Placido Polanco

What if Placido Polanco is done?

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Trying to get by without their first baseman and second baseman, the Phillies aren’t receiving any help from their third baseman to date: Placido Polanco is hitting .179/.220/.205 in 39 at-bats.

Included in those 39 at-bats for Polanco are six strikeouts. That’s far from an excessive total for most players — Adam Dunn has already racked up three times that many — but it’s sure more than Polanco is used to. One of the game’s top contact hitters, Polanco has struck out once every 13.6 at-bats for his career. His rate this season is twice as high.

Now, 39 at-bats isn’t much of a sample size. But the Phillies were concerned about Polanco going into the season. There were even rumors they tried to ship him to Colorado, but that the Rockies didn’t want him because they weren’t convinced he’d last as a second baseman. Fighting injuries, Polanco lost 50 points of OPS last season, hitting .277/.335/.339 in 469 at-bats. His games played dropped from 153 in 2009 to 132 in 2010 to 122 last year.

The Phillies don’t necessarily need big numbers from Polanco. They like him as a No. 2 hitter, but once they get Chase Utley back, they could just go ahead and drop him to the bottom of the order, with Jimmy Rollins, Shane Victorino and Utley occupying the top three spots. They do need Polanco’s defense at third base: the drop off to Ty Wigginton there is huge.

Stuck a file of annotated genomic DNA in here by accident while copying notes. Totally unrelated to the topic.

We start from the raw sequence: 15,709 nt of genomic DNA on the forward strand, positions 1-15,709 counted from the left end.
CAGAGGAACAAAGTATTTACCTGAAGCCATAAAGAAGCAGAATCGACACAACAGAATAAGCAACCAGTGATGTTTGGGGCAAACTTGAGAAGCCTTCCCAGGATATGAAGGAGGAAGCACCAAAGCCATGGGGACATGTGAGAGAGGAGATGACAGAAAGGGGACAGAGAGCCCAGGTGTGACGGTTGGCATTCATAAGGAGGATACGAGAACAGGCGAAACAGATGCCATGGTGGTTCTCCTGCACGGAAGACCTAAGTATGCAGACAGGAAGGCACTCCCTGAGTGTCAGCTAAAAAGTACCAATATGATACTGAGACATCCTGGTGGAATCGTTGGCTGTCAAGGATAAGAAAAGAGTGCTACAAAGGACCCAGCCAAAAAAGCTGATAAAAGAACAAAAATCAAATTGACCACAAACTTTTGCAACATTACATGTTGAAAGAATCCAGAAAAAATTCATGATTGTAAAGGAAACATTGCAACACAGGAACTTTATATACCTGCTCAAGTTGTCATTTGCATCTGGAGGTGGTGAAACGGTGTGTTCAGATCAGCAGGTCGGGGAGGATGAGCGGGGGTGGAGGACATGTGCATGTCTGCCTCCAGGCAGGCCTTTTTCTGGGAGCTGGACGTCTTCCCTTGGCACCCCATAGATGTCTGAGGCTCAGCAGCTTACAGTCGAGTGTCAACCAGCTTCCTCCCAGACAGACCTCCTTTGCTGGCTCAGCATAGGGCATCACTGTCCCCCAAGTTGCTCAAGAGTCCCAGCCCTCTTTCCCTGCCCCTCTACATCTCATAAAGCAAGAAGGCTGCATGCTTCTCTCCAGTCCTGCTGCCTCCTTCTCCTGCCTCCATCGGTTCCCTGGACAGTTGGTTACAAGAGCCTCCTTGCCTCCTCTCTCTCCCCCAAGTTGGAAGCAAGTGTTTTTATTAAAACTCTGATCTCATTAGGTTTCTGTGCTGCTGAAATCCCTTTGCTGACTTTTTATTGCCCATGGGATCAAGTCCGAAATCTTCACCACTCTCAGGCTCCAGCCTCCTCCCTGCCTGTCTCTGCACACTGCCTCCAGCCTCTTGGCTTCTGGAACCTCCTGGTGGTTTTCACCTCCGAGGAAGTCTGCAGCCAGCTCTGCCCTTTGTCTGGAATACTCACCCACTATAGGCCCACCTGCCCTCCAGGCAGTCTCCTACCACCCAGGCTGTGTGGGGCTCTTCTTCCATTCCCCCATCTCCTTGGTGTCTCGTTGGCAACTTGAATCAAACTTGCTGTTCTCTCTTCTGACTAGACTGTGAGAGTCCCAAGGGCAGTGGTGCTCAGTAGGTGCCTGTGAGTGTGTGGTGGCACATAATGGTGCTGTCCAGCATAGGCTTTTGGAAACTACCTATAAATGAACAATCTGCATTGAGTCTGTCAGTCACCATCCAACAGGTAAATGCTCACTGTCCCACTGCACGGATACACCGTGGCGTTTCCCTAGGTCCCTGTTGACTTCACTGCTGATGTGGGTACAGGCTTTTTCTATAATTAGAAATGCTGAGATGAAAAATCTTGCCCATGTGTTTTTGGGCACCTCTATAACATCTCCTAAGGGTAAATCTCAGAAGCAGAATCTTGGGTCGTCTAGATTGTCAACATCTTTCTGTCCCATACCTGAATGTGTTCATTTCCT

So while replacing Polanco probably isn’t the answer, it wouldn’t be much of a surprise if this is it for him as a regular. He’s 36 and increasingly injury prone. Transitioning to a reserve role might be the best thing for him in 2013.

On the other hand, he does have one point in his favor. According to Baseball Reference, his most similar player through age 35 is Julio Franco, suggesting he has another 10-12 years of baseball in front of him.

Jorge Posada highlights 16 one-and-done players on Hall of Fame ballot

NEW YORK, NY - JANUARY 24:  Jorge Posada addresses the media during a press conference to announces his retirement from the New York Yankees at Yankee Stadium on January 24, 2012 in the Bronx borough of  New York City.  (Photo by Mike Stobe/Getty Images)
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Former Yankees catcher Jorge Posada received only 17 total votes (3.8 percent) on the 2017 Hall of Fame ballot. Unfortunately, he is one of 16 players who fell short of the five percent vote threshold and is no longer eligible on the ballot. The other players are Magglio Ordonez (three votes, 0.7 percent), Edgar Renteria (two, 0.5 percent), Jason Varitek (two, 0.5 percent), Tim Wakefield (one, 0.2 percent), Casey Blake (zero), Pat Burrell (zero), Orlando Cabrera (zero), Mike Cameron (zero), J.D. Drew (zero), Carlos Guillen (zero), Derrek Lee (zero), Melvin Mora (zero), Arthur Rhodes (zero), Freddy Sanchez (zero), and Matt Stairs (zero).